How to Find the Right Mortgage Down Payment Option
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By Marcie Geffner
So you're thinking about buying a home. Whether you're a first-time home buyer, a homeowner hoping to upgrade, or a budding real-estate investor looking to purchase your second or third home, there's probably one question at the top of your mind: Can I afford the down payment?
It can seem like a real challenge—traditionally, lenders have required 15 to 20 percent of the sales price up front, and with Hawaii's high cost of living and competitive real estate market, that can add up to a significant chunk of change. But not to worry—these days, there is an entire range of options when applying for a home loan, and how much you'll need for a down payment can vary widely.
Some loans require just 3, 3.5 or 5 percent down, or even zero down. Of course, there are trade-offs. Though some people buy without a down payment, for many, a down payment is desirable even if it's not required, says Desiree Julian, Senior Loan Officer at Bank of Hawaii in the West Oahu Lending Center.
That's because you'll get a wider choice of loans and a lower rate for the type of loan you choose if you put some money down. It may also be easier for you to qualify when you make a down payment. Plus, if you choose a conventional mortgage and your down payment is at least 20 percent of the sale price, you won't have to pay for private mortgage insurance, an extra expense that protects your lender in case you don't make your payments.
This sample worksheet can help you make your own assessment, based on your personal situation.
If You're A First-Time Home Buyer:
Being raised in the Islands, where families are close and family values are strong, means that some first-time home buyers receive a down payment as a gift from a parent or grandparent.
For others, finding a down payment means doing it the old fashioned way by saving up a down payment over time. Start up a savings account specifically dedicated to a down payment, and set a goal of how much you want to save, as well as how much you're able to set aside each month. Make steady progress toward your target, and you'll hit it before you know it!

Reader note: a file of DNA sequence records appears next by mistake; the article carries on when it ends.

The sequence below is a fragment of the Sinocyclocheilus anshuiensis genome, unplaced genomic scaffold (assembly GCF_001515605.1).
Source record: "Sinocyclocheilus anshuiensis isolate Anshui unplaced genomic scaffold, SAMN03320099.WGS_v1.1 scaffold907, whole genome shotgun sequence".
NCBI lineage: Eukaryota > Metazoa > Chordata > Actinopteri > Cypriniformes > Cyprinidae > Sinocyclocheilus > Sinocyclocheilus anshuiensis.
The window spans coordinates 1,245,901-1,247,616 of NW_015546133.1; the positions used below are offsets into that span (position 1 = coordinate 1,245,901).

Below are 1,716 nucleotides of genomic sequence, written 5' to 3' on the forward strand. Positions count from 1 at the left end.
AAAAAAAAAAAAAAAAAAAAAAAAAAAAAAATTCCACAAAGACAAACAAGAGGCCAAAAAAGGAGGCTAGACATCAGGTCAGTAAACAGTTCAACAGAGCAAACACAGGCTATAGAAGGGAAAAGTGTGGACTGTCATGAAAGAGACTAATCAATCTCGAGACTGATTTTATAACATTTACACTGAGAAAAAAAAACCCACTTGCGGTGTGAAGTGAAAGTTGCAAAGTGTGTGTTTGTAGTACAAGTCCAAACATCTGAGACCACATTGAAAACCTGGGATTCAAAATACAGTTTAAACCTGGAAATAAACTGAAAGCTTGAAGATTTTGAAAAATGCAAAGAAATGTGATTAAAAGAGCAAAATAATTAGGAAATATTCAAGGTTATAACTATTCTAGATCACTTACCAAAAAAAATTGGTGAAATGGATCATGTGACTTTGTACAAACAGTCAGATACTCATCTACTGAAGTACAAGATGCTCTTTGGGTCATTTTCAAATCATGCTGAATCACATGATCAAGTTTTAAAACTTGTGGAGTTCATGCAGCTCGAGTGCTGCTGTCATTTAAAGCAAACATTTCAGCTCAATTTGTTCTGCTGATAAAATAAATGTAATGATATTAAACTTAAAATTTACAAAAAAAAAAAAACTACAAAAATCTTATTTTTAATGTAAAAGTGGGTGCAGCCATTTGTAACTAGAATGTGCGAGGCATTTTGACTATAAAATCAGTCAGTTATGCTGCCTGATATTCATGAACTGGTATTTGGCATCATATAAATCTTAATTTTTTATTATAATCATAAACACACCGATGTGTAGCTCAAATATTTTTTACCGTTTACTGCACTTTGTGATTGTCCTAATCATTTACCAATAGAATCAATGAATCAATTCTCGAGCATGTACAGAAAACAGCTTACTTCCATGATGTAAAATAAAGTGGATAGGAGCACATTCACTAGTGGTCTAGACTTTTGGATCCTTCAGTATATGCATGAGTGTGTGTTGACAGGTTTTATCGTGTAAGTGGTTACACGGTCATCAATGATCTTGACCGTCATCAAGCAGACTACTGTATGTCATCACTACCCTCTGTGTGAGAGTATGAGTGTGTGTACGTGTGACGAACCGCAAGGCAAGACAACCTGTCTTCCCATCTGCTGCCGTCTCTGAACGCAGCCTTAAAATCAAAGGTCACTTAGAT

Still, for those that may need some extra help, Government down payment assistance programs are available. The U.S. Dept. of Housing and Urban Development lists county-level programs throughout Hawaii.
If You're Upgrading:
If you already own a home, and want to upgrade to a new residence, you have additional options, because you can use the equity you've built up in your current property as the down payment on your new property.
Equity is the difference between the home's value and the mortgage balance, and typically increases over time if the home appreciates while the homeowner makes monthly loan payments. Using equity as a down payment can help homeowners transition into a larger loan, so they can buy a home that's bigger or more desirable.
If You're Buying An Investment Property:
Buying a second or third home as an investment typically requires a higher down payment than a primary residence . The down payment percentage depends on the property type and your credit history, among other factors. A good guide can be found at Fannie Mae, which provides an eligibility matrix showing down payment requirements of 15 percent to purchase a single-unit investment property and 25 percent to buy an investment property with two, three or four units. There are exceptions to this matrix, however.
So, where do you secure the down payment for this second home?
The answer may be as easy as your primary residence. You may be able to refinance to lower your mortgage payment, cash out equity or get a home equity line of credit (HELOC), which can cover a down payment.
A cash-out refinance can tap up to 80 percent of the current home's value. A HELOC might go up to 85 or 90 percent of the value.
These are just a few of the options available for securing a down payment for that dream house. Of course, mortgages and down payments are always going to be a complex issue, but there's no need to be intimidated. For help navigating the whole home-buying process, talk to a residential loan officer to learn more about what solutions work best for you.
Marcie Geffner is an award-winning freelance reporter, writer, editor and book reviewer with more than 15 years of experience. She specializes in real estate, housing, commercial property, banking, small business, the U.S. economy and healthcare.